If the Harvard tutorial system represents only an attempt to combat the impersonality of the University, it is partially successful. If tutorial, particularly sophomore group tutorial, restricted its activities to sociological therapy, its present organizational scheme might be justifiable. As part of the process of Harvard education, however, sophomore group tutorial is a failure.
Designed to acquaint concentrators with background material in their field, sophomore tutorial generally draws the least stimulating men in any department. Often their task is made unnecessarily burdensome by the lethargic attitude of their tutees. Moreover, the exceptional student in a tutorial group is just as frustrated by the lack of interest of his fellows.
Whether because of a discouraged tutor or a group of bored students, tutorial often fails to fulfill its potential. Sophomores interested in exploring their field become disillusioned. Tutors with a sense of mission are wasted, and the already ennui-stricken student sinks deeper into his intellectual stupor.
It is easy to say that the entire problem can be remedied by more didicated students and better paid, better qualified tutors. Until Utopia arrives, however, a more practical solution must be found. By separating the sheep from the goats halfway through the sophomore year, both tuor and student can profit.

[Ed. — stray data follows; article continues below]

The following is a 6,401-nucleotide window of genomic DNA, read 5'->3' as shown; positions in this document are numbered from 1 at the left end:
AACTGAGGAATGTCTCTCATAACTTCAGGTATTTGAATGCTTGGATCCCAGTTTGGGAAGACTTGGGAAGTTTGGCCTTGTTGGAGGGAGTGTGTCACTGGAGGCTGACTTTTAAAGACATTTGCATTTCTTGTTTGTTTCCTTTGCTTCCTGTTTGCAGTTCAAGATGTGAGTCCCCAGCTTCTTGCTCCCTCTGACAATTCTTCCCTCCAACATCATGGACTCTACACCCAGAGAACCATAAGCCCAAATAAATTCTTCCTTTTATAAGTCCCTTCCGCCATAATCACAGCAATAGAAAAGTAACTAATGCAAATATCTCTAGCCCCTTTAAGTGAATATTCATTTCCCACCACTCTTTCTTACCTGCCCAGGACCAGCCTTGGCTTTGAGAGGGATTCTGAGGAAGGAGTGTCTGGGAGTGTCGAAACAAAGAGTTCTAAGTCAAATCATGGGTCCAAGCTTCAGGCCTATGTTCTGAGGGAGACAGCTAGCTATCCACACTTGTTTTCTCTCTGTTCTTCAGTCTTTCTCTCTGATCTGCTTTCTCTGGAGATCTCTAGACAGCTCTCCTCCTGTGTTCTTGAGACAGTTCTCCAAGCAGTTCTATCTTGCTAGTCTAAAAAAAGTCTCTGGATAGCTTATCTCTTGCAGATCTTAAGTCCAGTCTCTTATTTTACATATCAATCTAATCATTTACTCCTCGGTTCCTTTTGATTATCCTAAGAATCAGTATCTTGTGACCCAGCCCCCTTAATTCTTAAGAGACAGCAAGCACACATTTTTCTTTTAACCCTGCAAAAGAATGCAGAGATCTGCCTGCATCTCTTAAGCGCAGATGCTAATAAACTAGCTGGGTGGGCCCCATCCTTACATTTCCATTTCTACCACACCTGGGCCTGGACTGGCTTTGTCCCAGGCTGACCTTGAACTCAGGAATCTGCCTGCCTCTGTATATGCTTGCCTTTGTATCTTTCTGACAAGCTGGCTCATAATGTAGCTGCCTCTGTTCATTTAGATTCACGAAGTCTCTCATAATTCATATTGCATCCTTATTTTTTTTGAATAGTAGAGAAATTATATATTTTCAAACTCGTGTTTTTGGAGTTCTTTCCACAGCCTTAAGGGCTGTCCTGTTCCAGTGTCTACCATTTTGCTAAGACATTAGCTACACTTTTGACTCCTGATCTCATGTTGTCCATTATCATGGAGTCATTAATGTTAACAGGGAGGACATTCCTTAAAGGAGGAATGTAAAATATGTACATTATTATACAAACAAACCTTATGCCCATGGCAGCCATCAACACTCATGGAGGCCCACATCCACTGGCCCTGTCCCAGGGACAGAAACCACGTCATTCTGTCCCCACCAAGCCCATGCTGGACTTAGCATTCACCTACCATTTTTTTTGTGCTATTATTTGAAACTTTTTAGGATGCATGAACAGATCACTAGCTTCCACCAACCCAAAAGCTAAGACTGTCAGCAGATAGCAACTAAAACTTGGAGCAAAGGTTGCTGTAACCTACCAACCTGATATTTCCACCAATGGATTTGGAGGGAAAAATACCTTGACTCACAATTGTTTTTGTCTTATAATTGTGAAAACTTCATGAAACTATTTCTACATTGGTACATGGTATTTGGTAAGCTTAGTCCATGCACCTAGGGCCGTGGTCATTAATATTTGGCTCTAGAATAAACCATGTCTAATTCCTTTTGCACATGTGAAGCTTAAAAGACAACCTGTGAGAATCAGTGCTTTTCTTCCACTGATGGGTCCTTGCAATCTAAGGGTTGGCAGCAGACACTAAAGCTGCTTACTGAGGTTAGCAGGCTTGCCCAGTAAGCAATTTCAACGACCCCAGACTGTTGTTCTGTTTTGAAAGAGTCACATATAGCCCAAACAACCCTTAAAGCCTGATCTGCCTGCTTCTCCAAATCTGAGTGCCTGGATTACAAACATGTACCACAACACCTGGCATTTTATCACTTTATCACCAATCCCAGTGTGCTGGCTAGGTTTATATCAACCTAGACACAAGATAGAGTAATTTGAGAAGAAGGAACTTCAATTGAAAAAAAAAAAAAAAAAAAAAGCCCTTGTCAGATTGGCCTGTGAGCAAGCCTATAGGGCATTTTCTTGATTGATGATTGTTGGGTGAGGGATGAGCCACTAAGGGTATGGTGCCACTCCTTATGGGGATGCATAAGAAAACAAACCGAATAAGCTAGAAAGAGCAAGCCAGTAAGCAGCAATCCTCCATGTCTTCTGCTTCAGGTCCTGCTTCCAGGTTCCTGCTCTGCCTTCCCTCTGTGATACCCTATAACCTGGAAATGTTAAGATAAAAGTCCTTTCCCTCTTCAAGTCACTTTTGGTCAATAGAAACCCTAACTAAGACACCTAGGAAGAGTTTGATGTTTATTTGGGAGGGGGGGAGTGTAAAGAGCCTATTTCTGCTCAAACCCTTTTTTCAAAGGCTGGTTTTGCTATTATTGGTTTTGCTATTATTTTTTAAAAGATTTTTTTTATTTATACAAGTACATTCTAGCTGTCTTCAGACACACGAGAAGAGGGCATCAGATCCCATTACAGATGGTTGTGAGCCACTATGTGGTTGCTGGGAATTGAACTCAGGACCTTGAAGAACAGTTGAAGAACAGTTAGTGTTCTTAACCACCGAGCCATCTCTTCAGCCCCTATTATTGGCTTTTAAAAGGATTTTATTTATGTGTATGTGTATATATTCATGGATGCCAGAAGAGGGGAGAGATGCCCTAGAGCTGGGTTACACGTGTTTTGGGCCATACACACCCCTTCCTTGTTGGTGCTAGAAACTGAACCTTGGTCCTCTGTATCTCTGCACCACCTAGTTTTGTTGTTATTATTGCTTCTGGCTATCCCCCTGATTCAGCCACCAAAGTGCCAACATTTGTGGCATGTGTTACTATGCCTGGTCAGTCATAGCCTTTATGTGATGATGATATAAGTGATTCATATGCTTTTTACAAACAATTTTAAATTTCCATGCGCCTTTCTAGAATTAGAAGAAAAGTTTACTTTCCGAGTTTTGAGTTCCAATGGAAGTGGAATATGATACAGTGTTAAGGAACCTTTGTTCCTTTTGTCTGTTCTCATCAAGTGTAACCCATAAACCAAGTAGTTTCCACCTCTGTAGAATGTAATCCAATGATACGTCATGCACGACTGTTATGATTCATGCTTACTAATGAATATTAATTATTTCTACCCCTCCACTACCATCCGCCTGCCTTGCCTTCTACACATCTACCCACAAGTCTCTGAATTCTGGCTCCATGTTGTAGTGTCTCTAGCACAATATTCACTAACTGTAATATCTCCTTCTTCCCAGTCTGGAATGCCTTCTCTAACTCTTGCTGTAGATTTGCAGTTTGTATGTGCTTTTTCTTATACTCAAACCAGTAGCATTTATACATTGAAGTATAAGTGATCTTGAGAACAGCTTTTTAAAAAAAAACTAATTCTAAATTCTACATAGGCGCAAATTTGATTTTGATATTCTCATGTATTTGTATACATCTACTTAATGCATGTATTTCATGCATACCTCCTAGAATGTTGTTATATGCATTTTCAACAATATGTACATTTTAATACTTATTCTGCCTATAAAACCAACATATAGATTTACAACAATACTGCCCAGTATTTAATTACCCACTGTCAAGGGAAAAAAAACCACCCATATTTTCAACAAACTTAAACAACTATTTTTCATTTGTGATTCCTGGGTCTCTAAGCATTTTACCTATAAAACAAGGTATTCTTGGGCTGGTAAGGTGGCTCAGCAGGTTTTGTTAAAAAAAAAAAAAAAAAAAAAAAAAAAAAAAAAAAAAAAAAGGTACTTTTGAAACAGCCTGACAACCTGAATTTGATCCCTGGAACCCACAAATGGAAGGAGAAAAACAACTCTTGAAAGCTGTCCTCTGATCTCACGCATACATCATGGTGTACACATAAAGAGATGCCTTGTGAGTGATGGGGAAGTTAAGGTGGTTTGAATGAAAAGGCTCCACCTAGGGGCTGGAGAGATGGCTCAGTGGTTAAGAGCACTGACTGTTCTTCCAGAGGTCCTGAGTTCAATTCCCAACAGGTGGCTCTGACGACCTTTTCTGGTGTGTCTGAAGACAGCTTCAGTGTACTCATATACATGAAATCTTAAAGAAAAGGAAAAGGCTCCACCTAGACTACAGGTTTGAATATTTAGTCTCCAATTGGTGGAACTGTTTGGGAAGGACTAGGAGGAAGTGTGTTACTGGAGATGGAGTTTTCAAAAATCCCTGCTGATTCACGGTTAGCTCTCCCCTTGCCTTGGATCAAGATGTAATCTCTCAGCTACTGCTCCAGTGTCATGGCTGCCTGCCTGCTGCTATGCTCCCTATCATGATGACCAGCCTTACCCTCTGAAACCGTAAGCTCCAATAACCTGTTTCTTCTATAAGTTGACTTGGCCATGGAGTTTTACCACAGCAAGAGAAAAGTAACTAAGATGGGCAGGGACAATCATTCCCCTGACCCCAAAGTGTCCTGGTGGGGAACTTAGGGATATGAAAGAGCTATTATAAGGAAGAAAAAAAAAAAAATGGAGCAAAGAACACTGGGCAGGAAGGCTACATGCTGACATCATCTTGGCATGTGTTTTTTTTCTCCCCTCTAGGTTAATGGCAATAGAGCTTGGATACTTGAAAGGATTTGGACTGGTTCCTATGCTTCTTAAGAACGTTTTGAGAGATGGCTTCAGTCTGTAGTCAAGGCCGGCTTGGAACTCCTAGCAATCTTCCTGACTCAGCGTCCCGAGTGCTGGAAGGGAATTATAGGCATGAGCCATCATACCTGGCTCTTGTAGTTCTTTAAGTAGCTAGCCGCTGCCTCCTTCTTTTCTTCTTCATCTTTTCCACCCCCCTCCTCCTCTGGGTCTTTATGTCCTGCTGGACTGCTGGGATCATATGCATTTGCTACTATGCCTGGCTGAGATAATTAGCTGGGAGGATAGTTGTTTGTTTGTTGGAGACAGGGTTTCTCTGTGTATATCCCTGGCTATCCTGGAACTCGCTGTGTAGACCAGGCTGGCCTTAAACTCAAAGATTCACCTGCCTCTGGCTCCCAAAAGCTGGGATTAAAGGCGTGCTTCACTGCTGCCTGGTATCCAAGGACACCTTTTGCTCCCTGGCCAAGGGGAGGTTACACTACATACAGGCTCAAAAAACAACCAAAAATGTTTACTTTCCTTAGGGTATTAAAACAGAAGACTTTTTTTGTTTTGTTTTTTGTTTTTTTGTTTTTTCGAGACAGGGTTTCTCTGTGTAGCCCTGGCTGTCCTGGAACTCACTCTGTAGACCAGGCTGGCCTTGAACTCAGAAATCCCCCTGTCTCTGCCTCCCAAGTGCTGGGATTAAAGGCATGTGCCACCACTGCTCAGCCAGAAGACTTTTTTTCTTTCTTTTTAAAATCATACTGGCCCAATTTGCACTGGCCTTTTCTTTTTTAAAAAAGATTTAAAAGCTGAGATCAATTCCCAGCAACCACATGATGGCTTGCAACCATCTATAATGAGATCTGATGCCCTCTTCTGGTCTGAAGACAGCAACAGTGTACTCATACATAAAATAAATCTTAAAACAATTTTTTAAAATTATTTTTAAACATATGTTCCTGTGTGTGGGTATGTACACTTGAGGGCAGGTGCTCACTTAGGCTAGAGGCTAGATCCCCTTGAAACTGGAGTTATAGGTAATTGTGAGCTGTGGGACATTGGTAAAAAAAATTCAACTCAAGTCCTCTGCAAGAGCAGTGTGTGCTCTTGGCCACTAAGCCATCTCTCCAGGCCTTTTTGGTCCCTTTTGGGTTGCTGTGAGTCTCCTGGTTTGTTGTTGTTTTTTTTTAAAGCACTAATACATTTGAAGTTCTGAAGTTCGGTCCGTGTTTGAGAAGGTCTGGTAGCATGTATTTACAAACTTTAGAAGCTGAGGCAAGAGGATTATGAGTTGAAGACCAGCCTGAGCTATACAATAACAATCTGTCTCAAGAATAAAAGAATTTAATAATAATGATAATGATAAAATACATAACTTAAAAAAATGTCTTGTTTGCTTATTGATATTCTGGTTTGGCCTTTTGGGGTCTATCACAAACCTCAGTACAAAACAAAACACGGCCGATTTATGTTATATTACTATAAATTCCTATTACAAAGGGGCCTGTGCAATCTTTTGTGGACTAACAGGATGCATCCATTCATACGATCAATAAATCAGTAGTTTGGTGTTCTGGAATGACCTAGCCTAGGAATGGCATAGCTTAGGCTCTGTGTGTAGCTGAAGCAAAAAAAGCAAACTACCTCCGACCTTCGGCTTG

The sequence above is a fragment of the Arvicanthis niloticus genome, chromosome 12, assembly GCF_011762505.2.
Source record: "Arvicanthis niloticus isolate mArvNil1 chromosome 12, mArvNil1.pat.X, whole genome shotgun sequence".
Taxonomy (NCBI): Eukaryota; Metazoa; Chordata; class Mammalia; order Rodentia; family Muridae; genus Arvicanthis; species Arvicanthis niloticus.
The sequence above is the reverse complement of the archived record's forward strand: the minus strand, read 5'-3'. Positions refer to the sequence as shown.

Tutors should be encouraged first of all, to exclude deadwood from their discussion groups. More important, however, tutors should extend invitations to their more advanced pupils to participate in a program of individual instruction rather than regular tutorial. Under such a plan, the student would consult periodically with his tutor about a long, term paper on a topic of special interest to the student. Under his tutor's guidance, he would be able to learn some of the research techniques used in thesis-writing while developing a specialized interest.
The tutor, having removed the extremes of scholastic aptitude from his sections, would be able to combine the average students into one group. While such a plan would not reduce the tutor's actual workload, it does offer him and the advanced student a chance to use their time to the best possible advantage. The tutor will derive definite satisfaction from helping worthwhile students to improve themselves, and the better students gain the opportunity to develop their powers of expression and analysis. Although the plan may tend to segregate sophomores too early in their careers, it is certainly worth a conscientious experiment.